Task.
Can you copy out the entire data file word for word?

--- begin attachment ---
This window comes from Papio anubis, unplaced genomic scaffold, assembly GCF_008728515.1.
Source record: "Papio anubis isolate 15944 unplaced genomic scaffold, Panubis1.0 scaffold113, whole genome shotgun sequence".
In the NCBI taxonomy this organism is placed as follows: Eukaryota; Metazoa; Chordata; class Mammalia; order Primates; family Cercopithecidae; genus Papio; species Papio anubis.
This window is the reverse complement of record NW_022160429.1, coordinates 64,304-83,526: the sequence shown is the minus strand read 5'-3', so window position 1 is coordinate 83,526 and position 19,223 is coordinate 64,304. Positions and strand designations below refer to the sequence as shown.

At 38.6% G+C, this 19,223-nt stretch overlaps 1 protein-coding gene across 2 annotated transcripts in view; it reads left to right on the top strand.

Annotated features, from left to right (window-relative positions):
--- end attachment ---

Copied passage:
This window comes from Papio anubis, unplaced genomic scaffold, assembly GCF_008728515.1.
Source record: "Papio anubis isolate 15944 unplaced genomic scaffold, Panubis1.0 scaffold113, whole genome shotgun sequence".
In the NCBI taxonomy this organism is placed as follows: Eukaryota; Metazoa; Chordata; class Mammalia; order Primates; family Cercopithecidae; genus Papio; species Papio anubis.
This window is the reverse complement of record NW_022160429.1, coordinates 64,304-83,526: the sequence shown is the minus strand read 5'-3', so window position 1 is coordinate 83,526 and position 19,223 is coordinate 64,304. Positions and strand designations below refer to the sequence as shown.

At 38.6% G+C, this 19,223-nt stretch overlaps 1 protein-coding gene across 2 annotated transcripts in view; it reads left to right on the top strand.

Annotated features, from left to right (window-relative positions):